Nathan Hughes and Marland Yarde make their returns to the England team to face Australia at Twickenham on Saturday after being named by Eddie Jones.
It will be a first Test start for Wasps No 8 Hughes who replaces Billy Vunipola in the side after he was injured against Argentina last time out.
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Meanwhile Yarde comes into the team on the right wing in place of Elliot Daly and Jones has backed both players to step up against the Wallabies.
“We’ve had a great week’s preparation and we can’t wait to get to Twickenham on Saturday with the crowd right behind us,” said Jones.
“Nathan Hughes comes in for Billy Vunipola, who has been exceptional for us all year and we wish him well in his recovery from injury. Nathan is a strong runner and will provide go-forward.
“Marland Yarde starts on the right wing. As I’ve said before, I like one winger with pace which is Jonny May and then we want work-rate – Marland will work hard for us.”
#ENGvAUS | Eddie Jones on Nathan Hughes, Marland Yarde….and what to expect this Saturday: https://t.co/Kud43a6JCx pic.twitter.com/QRKVjLnqNw
— England Rugby (@EnglandRugby) December 1, 2016
Elsewhere it’s an unchanged team for England, with Dylan Hartley continuing to captain the side in the front row alongside 2013 British & Irish Lions duo Mako Vunipola and Dan Cole.
George Kruis and Courtney Lawes continue their partnership in the second row after starting together against the Pumas, with Chris Robshaw and Tom Wood joining Hughes in the back row.
Yarde is a straight swap on the wing for Daly, with Mike Brown and Jonny May starting alongside him in the back three, while another Lion in Owen Farrell and Jonathan Joseph continue in the centres.
And finally Ben Youngs and George Ford are again named as the half-back pairing as England look to complete an unbeaten 2016 against Australia – with Jones particularly impressed by the depth shown by his team.
He added: “The great thing about our team is that no-one is irreplaceable. We’ve had seven influential players missing throughout the autumn but we’ve been able to fill that gap and that’s the sort of team we are developing.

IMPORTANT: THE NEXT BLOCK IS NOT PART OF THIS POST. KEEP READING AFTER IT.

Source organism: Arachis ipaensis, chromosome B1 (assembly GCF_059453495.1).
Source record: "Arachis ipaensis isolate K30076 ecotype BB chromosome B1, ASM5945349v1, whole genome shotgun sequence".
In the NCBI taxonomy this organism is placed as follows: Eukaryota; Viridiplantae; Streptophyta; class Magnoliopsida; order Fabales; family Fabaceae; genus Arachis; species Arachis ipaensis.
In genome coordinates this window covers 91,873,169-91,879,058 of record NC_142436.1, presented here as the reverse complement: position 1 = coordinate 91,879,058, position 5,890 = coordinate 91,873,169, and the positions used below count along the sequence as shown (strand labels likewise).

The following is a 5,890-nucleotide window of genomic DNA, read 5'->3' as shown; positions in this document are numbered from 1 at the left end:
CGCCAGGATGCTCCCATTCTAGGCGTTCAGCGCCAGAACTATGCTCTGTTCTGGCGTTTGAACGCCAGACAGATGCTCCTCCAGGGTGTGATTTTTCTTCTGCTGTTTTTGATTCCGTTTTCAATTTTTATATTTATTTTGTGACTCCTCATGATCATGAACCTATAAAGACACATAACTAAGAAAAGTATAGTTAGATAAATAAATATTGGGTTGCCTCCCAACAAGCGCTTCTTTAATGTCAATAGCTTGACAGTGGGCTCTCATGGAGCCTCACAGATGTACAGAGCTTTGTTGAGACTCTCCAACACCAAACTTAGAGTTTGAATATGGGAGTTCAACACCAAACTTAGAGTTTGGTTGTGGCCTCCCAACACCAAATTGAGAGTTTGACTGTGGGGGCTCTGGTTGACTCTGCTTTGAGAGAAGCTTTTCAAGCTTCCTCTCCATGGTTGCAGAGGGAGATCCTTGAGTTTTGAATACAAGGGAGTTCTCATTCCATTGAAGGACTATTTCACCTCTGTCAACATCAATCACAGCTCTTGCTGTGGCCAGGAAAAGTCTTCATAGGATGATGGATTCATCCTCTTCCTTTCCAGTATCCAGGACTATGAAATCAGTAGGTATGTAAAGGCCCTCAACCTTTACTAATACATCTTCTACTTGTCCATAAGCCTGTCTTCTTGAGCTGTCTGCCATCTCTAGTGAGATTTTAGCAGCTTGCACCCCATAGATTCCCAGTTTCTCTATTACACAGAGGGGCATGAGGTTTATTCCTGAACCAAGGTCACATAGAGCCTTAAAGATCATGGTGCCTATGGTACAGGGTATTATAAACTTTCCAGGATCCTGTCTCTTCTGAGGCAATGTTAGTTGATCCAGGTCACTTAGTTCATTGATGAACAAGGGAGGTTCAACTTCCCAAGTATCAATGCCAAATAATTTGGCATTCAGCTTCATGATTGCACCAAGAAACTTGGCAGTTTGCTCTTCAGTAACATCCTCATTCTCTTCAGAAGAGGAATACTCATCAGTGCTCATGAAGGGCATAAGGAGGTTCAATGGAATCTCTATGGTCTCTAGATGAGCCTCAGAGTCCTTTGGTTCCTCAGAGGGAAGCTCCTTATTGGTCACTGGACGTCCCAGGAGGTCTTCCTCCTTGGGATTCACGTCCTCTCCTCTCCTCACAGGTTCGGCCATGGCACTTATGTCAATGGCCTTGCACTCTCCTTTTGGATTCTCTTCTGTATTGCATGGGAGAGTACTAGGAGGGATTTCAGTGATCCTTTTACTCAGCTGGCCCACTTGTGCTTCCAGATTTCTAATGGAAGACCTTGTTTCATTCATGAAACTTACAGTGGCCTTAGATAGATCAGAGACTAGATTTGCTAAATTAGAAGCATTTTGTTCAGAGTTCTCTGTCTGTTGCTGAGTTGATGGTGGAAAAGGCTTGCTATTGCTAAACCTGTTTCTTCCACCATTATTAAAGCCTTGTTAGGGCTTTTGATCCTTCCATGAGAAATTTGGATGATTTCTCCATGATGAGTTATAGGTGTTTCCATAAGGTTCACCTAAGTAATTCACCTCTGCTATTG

“Most big Test matches come down to the last 20 minutes and if you look back historically at big Test matches between England and Australia at Twickenham the last 20 minutes has always been a time where either team can win the game and the team that is the most composed, makes good decisions and physically pushes themselves is the team that is going to win the game.
“We want to make the game into a physical contest but we also need to be flexible and adaptable like we were against Argentina and if do that we’ll put ourselves in a good position to win the game.
“We’ve played three Test matches on the trot which is important because it replicates a World Cup pool. You get through the pool you then need to win every game to win the World Cup. We’ve won three from three so it’s a great dress rehearsal for the World Cup.
"We need to win this game to progress to the next stage. You can’t just win three games to go through, Japan showed that, so we’ve got to get in that practice of winning four games on the trot against quality opposition.”
15. Mike Brown (vice captain, Harlequins, 54 caps)
14. Marland Yarde (Harlequins 10 caps)
13. Jonathan Joseph (Bath Rugby, 28 caps)
12. Owen Farrell (vice captain, Saracens, 46 caps)
11. Jonny May (Gloucester Rugby, 21 caps)
10. George Ford (Bath Rugby, 29 caps)
9. Ben Youngs (Leicester Tigers, 64 caps)
1. Mako Vunipola (Saracens, 38 caps)
2. Dylan Hartley (captain, Northampton Saints, 78 caps)
3. Dan Cole (Leicester Tigers, 68 caps)
4. Courtney Lawes (Northampton Saints, 52 caps)
5. George Kruis (Saracens, 19 caps)
6. Chris Robshaw (Harlequins, 54 caps)
7. Tom Wood (Northampton Saints, 44 caps)
8. Nathan Hughes (Wasps, 2 caps)
16. Jamie George (Saracens, 11 caps)
17. Joe Marler (Harlequins, 45 caps)
18. Kyle Sinckler (Harlequins, 3 caps)
19. Charlie Ewels (Bath Rugby, 2 caps)
20. Teimana Harrison (Northampton Saints, 4 caps)
21. Danny Care (Harlequins, 65 caps)
22. Ben Te’o (Worcester Warriors, 2 caps)
23. Henry Slade (Exeter Chiefs, 4 caps)